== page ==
Saturday, April 29, 2006
Congress may consider mandatory ISP snooping | CNET News.com
Congress may consider mandatory ISP snooping | CNET News.com:
"It didn't take long for the idea of forcing Internet providers to retain records of their users' activities to gain traction in the U.S. Congress.
Last week, Attorney General Alberto Gonzales, a Republican, gave a speech saying that data retention by Internet service providers is an 'issue that must be addressed.' Child pornography investigations have been 'hampered' because data may be routinely deleted, Gonzales warned.
Now, in a demonstration of bipartisan unity, a Democratic member of the Congressional Internet Caucus is preparing to introduce an amendment--perhaps during a U.S. House of Representatives floor vote next week--that would make such data deletion illegal.
Colorado Rep. Diana DeGette's proposal (click for PDF) says that any Internet service that 'enables users to access content' must permanently retain records that would permit police to identify each user. The records could not be discarded until at least one year after the user's account was closed.
It's not clear whether that requirement would be limited only to e-mail providers and Internet providers such as DSL (digital subscriber line) or cable modem services. An expansive reading of DeGette's measure would require every Web site to retain those records. (Details would be left to the Federal Communications Commission.)"
For their part, Internet providers say they have a long history of helping law enforcement in child porn cases and point out that two federal laws already require them to cooperate. It's also unclear that investigations are really being hindered, according to Kate Dean, director of the U.S. Internet Service Provider Association.
"Our main concern on the bill is privacy, protecting the privacy of everyone out there on the Internet, but also retention of those records so law enforcement officials will have access to them, so we just need to really tinker with the language," MacGillis said.
Child porn as surveillance excuse?
Critics of DeGette's proposal have said that, while the justification for Internet surveillance might be protecting children, the data would be accessible to any local or state law enforcement official investigating anything from drug possession to tax evasion. In addition, the one-year retention is a minimum; the FCC would receive the authority to require Internet companies to keep records "for not less than one year after a subscriber ceases to subscribe to such services."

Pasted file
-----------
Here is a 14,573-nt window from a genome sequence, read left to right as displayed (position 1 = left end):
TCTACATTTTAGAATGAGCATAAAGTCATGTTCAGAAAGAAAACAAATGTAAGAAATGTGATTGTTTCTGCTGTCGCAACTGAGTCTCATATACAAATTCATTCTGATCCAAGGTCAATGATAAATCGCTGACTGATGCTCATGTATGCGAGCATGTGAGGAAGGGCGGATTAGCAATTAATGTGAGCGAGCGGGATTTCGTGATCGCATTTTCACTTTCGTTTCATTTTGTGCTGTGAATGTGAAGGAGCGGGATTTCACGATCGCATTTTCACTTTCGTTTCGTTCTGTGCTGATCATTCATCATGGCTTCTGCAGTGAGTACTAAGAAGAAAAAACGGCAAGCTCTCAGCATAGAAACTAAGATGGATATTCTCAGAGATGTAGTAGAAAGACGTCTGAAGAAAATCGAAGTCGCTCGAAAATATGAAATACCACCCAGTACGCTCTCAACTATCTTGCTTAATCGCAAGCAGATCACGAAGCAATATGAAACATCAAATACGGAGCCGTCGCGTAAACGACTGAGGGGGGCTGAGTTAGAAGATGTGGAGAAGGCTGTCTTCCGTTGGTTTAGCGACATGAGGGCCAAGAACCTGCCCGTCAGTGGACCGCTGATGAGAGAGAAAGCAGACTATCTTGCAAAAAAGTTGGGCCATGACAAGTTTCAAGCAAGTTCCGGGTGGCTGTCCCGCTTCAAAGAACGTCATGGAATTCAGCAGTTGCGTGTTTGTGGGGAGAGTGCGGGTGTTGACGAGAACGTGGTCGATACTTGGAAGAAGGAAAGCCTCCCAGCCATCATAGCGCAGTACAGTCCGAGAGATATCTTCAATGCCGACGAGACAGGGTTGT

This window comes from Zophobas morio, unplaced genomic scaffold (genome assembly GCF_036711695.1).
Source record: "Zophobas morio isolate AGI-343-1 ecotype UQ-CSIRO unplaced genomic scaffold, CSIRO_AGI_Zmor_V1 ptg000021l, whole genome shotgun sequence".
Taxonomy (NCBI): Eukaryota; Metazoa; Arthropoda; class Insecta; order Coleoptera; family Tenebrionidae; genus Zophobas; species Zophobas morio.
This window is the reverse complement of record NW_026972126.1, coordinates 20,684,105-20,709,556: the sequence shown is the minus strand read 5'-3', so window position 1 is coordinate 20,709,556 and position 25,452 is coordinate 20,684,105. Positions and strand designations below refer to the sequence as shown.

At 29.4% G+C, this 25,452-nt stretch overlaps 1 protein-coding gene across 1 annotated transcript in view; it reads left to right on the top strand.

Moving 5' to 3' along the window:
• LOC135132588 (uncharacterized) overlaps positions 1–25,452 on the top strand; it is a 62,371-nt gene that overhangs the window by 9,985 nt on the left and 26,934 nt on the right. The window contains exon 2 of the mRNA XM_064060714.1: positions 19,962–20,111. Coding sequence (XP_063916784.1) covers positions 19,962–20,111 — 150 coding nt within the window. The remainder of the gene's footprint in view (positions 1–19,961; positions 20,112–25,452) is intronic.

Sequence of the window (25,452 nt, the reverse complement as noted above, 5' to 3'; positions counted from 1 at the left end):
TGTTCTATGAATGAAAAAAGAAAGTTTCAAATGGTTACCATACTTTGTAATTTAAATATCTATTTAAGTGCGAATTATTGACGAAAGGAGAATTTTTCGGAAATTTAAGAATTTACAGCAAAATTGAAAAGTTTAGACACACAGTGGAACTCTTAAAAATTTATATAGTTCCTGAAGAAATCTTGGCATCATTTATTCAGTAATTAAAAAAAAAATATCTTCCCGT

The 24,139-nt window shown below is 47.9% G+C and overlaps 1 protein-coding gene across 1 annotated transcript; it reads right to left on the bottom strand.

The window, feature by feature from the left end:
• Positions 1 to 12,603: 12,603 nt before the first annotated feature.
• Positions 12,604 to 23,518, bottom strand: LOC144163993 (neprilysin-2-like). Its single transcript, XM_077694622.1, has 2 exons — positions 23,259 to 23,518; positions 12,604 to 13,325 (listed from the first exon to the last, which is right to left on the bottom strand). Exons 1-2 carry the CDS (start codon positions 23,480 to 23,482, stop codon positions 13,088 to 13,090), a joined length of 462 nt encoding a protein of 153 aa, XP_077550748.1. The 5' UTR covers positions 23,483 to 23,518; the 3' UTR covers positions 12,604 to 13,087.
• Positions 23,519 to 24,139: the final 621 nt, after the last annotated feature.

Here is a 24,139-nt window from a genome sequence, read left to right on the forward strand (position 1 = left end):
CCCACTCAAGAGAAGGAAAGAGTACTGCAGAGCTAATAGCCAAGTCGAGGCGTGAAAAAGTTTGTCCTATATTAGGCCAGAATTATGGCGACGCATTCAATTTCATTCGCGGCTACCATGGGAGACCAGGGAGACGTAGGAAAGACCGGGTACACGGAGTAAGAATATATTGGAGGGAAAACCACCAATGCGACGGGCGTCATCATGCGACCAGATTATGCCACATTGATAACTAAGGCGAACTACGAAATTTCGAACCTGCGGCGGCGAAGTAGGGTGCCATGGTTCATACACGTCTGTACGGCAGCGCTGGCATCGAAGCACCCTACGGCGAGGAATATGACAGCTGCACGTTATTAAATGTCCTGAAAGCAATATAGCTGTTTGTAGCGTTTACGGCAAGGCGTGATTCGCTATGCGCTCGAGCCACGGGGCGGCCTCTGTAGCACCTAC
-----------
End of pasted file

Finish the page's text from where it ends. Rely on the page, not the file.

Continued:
Jim Harper, director of information policy studies at the free-market Cato Institute, said: "This is an unrestricted grant of authority to the FCC to require surveillance."
"The FCC would be able to tell Internet service providers to monitor our e-mails, monitor our Web surfing, monitor what we post on blogs or chat rooms, and everything else under the sun," said Harper, a member of the Department of Homeland Security's Data Privacy and Integrity Advisory Committee. "We're seeing a kind of hysteria reminiscent of the McMartin case. The result will be privacy that goes away and doesn't come back when the foolishness is exposed."
At the moment, Internet service providers typically discard any log file that's no longer required for business reasons such as network monitoring, fraud prevention or billing disputes. Companies do, however, alter that general rule when contacted by police performing an investigation--a practice called data preservation.
A 1996 federal law called the Electronic Communication Transactional Records Act regulates data preservation. It requires Internet providers to retain any "record" in their possession for 90 days "upon the request of a governmental entity."
In addition, Internet providers are required by another federal law to report child pornography sightings to the National Center for Missing and Exploited Children, which is in turn is charged with forwarding that report to the appropriate police agency.